Lively, entertaining reviews of, and essays on, old and newer films and everything relating to them, written by professional author William Schoell.

Thursday, June 21, 2018


Bob Opel
UNCLE BOB (2010). Director: Robert Oppel.

Bob Opel was the man was streaked the academy awards in front of 70 million viewers. He was also an advocate for sexual freedom, a gay activist, a performance artist in the counter-culture San Francisco art scene, and a murder victim at the age of forty. Shortly before his death, he put on a show called "The Execution of Dan White" after the murderer of Harvey Milk and George Moscone got off with only five years due to the infamous "twinkie" defense. An interesting documentary could have been made about Opel (who dropped one "p" from his last name), but instead the director -- Opel's nephew, Robert Oppel -- seems more interested in putting himself in the limelight. Interspersed with some file footage are reenactments starring the younger Oppel standing in for his uncle. Whatever his commitment to sexual freedom or gay rights, Opel was certainly an exhibitionist, not in the sense of someone who exposes himself to schoolgirls, but in his obvious need for attention (a need certainly provided by his streaking stunt). Uncle Bob explores but doesn't confirm the notion that the academy was in on the joke (with David Niven's famous line about the streaker's "shortcomings" being written before the show), and it never even makes clear if Opel was gay, bisexual or what. A woman who is interviewed is referred to as Opel's "girlfriend," but whether this was romantic or if she was merely a "fag Hag" bff is never made clear, and Opel's boyfriends are never mentioned. In any case, Opel opened a gallery of male homoerotic art featuring the work of Tom of Finland and Mapplethorpe, and published a homoerotic magazine as well. Opel is shown talking to Divine, John Waters, and others, as well as appearing on the Mike Douglas show, where the bland host sings a medley of songs putting the word "streak" in the lyrics. Opel was apparently killed by robbers who entered his shop looking for drugs and money, but young Oppel tries to make a case for a conspiracy theory that falls flat.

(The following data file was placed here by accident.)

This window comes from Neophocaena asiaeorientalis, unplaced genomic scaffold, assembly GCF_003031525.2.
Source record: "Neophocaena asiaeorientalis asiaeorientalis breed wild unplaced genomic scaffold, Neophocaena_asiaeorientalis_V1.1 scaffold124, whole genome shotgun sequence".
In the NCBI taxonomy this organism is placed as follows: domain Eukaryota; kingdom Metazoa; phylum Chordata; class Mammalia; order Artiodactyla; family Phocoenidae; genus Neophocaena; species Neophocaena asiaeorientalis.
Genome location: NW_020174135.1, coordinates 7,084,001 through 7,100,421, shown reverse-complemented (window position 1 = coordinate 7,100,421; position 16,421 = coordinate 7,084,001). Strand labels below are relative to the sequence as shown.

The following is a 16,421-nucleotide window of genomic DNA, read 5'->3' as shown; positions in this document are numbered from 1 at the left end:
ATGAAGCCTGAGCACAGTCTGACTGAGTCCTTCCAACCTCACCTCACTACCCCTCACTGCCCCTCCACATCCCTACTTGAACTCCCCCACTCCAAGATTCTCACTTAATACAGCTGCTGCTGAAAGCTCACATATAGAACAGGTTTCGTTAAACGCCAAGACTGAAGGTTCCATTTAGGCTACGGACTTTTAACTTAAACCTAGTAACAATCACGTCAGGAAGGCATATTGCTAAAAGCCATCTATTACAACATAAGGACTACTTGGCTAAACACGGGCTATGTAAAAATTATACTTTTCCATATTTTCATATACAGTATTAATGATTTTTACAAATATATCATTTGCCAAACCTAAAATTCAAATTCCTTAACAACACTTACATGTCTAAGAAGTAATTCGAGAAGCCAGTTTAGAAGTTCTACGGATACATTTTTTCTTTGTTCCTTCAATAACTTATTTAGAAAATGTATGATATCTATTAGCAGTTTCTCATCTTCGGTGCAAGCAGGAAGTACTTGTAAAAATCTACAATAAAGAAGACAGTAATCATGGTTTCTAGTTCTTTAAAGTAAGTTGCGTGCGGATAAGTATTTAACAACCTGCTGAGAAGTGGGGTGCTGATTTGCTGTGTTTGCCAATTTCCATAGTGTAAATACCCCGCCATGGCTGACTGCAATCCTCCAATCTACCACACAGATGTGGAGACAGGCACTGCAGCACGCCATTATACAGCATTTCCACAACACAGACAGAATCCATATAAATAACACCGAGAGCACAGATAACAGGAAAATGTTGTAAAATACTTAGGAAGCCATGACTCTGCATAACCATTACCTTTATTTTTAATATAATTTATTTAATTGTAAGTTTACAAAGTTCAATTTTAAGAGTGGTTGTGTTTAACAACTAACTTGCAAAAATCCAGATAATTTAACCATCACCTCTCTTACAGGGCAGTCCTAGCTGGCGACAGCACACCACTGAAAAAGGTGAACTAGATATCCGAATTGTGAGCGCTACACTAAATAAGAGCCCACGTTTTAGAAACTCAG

Verdict: If you can take a colorful subject like this and still make a dull documentary, you're not doing it right. This film probably should not have been made by a relative. *1/2.

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